-Hunger Mountain's The Writing Life Assistant Editor, Jennifer McGuiggan, gave a lecture on The Secret Life of Language. "We experience language bodily (through the five senses) first, then mentally": the taste, the sound, the feel of words. The "five S's" of how we experience language: substantive, sensuous, spiritual, subversive and sassy. Heavily quoted from Virginia Woolf's essay, "Craftmanship" from the the The Death of the Moth and other Essays. One of my favorite quotes from Woolf's essay is as follows:

"They [words] are the wildest, most freest, most irresponsible, most un-teachable of all things. Of course, you can catch them and sort them and place them in alphabetical order in dictionaries. But words do not live in dictionaries; they live in the mind. If you want proof of this, consider how often in moments of emotion et there is the dictionary; there at our disposal are some half-million words all in alphabetical order. But can we use them? No, because words do not live in dictionaries, they live in the mind."

A nice surprise: a recording of Virginia Woolf's own voice reading from her essay. Also, an excellent list of Resources and Books to follow up after the lecture. Much more to the lecture-use of language, how we learn it, how we use it, how it uses us. Is language more than just a way to communicate? Overall, a fascinating lecture, particularly for those who love all aspects of language.

Monday, June 20, 2011

New Books On My Shelf (June)

Just Tell Me What to Eat! The Delicious 6-Week Weight Loss Plan For the Real World Timothy S Harlan, MD
(Da Capo/Lifelong Books)
 Loving this book! Not your basic, traditional weight loss/diet book. Delicious recipes, real, healthy food. Focusing on a more Mediterranean diet.

Always On: How the iPhone Unlocked the Anything-Anytime-Anywhere Future-and Locked Us In, Brian X. Chen
(Da Capo/Lifelong Books)
 Just got this today. It looks pretty frightening in the sense that technology has kind of overtaken our brains. Just the other day, I was walking down the street & this guy was walking towards me, with his iPhone (or some other such device) and ran right into me! Didn't even see me. I've known people who have literally run into walls, lamp posts, stop signs, etc., while walking around town. Maybe you could look up once in awhile and pay attention to your environment. Just saying.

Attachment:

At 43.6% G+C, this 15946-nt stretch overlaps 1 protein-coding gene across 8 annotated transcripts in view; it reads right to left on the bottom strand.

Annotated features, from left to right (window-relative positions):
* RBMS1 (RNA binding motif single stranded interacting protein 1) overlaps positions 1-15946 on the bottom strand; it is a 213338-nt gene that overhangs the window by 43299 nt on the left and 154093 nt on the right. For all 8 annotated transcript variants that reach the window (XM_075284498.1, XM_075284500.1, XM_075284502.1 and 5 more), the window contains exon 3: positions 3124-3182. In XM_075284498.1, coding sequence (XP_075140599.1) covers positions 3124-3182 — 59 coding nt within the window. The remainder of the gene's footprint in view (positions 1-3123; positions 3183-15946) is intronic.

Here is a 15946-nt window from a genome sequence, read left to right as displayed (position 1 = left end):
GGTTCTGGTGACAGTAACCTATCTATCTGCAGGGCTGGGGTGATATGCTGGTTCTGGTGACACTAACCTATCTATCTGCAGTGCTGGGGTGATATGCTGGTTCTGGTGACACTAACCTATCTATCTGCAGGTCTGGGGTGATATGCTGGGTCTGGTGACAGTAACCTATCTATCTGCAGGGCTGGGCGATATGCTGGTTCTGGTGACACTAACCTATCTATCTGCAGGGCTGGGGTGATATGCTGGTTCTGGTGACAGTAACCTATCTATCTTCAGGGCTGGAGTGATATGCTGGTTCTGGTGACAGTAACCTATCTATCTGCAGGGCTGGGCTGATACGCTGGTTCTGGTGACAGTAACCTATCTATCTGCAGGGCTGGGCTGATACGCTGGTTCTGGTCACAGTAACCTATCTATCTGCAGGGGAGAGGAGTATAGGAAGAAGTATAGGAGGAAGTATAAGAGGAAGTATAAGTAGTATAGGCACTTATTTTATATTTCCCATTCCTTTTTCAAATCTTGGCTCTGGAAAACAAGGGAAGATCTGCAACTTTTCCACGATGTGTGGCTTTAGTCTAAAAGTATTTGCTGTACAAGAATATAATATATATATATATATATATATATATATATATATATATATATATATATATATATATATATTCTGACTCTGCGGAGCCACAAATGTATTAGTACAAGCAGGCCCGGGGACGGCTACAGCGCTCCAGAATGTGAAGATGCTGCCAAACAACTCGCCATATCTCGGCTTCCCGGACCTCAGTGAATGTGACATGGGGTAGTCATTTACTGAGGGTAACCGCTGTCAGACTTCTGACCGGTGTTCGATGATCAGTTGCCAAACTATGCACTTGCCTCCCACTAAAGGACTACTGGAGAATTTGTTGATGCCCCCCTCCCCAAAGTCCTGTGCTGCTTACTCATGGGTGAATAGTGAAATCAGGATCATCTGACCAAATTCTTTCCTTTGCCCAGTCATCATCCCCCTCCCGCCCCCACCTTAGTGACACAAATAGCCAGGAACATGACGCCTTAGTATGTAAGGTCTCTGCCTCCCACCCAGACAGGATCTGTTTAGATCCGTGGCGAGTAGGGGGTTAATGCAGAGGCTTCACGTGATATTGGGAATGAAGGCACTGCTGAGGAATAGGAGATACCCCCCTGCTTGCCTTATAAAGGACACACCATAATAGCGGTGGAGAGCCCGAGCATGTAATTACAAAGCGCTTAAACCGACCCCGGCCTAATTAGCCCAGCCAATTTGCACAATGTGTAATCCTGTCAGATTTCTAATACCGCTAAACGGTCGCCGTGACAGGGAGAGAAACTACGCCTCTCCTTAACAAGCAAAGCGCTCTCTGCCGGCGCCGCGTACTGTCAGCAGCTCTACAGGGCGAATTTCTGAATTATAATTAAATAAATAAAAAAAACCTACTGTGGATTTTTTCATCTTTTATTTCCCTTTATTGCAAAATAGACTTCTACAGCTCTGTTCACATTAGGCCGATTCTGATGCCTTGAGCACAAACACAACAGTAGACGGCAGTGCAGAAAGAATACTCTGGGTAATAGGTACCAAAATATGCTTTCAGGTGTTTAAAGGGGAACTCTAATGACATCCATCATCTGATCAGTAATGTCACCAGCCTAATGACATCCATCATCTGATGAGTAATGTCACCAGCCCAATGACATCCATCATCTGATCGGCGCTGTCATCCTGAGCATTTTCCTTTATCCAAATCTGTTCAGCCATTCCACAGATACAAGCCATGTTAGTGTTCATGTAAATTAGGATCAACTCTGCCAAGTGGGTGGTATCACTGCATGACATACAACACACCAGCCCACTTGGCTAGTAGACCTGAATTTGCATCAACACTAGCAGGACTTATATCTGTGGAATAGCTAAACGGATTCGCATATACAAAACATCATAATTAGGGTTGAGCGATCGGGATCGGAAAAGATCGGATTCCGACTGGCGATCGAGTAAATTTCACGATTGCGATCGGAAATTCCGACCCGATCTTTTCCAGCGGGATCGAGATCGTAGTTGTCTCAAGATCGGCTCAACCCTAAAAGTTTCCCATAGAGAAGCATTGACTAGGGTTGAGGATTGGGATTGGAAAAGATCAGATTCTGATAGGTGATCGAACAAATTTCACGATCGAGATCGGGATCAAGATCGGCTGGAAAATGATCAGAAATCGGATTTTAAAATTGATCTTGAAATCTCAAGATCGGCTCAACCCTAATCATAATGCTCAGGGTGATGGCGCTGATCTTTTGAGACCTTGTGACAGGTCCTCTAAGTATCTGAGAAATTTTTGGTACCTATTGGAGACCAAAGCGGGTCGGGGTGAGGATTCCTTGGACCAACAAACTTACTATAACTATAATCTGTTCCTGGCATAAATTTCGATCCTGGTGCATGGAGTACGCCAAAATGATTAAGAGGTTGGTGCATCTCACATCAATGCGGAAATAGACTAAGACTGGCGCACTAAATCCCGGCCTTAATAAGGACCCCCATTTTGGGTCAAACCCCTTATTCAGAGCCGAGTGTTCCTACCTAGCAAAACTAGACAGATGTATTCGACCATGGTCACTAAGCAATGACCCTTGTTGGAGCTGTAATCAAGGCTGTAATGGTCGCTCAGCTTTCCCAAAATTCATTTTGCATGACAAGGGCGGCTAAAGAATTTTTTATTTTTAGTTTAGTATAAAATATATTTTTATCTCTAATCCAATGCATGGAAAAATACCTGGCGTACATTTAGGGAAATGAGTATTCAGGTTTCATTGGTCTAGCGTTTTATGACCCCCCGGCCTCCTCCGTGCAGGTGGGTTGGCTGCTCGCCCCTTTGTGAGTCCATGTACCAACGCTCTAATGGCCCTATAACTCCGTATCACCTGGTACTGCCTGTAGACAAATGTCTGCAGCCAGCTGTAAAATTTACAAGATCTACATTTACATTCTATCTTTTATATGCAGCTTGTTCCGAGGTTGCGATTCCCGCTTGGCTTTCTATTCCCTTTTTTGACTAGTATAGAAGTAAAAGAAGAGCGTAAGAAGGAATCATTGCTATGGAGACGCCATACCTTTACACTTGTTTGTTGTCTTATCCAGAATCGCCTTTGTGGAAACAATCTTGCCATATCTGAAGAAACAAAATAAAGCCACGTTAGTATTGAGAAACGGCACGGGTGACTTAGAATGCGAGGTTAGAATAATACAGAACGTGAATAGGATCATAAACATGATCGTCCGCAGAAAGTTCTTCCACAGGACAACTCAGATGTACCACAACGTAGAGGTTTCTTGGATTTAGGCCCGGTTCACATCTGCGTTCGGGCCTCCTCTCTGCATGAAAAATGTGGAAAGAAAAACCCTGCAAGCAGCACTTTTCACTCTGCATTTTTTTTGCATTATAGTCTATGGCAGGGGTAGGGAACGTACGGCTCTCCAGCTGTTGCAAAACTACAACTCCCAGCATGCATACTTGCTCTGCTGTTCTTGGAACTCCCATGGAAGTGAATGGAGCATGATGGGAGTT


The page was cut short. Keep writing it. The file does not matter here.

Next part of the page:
Room, Emma Donoghue

Raising Elijah: Protecting Our Children in an Age of Environmental Crisis, Sandra Steingraber
(Da Capo/Lifelong)

Anjum's Eat Right for Your Body Type: The Super-Healthy Detox Diet Inspired by Ayurveda
This is one of my favorite books to cook from. Delicious recipes, once again. I always feel better after eating the dishes in this book. Yum! Plus, it's just a gorgeous book.

Tuesday, April 05, 2011

Poem Will Be Part of PoetryALIVE! Display

One of my poems, "All the Birds Say Caw-Caw", will be part of the PoetryALIVE! display in downtown Montpelier, Vermont for the entire month of April (National Poetry Month).

For a list of poets on display downtown and further PoetryALIVE! events, click here.

Saturday, March 19, 2011

More Books on My Shelf (from the past month, or so)

Safe From the Sea, Peter Geye
(Unbridled Books)
Unbridled Books seems to be putting out some amazing things lately (The Descent of Man/Kevin Desinger, for example). Check them out.

Sheepish: Two Women, Fifty Sheep and Enough Wool to Save the Planet, Catherine Friend
(Da Capo/Lifelong Books)

In Defense of Food, Michael Pollan
(The Penguin Press)

Potty Training Girls the Easy Way, Caroline Fertleman MD & Simone Cove
(Da Capo/Lifelong Books) *Potty training easy-yeah right!*

One Year to an Organized Life with Baby, Regina Leeds & Megan Francis
(Da Capo/Lifelong Books)

I just finished Balance Your Hormones, Balance Your Life, Dr. Claudia Welch (Da Capo Books) the other day. I cannot recommend it enough. It's a good place to start if you're looking to learn more about how hormones interact with each other within the body. Very easy to read and follow.

Saturday, March 12, 2011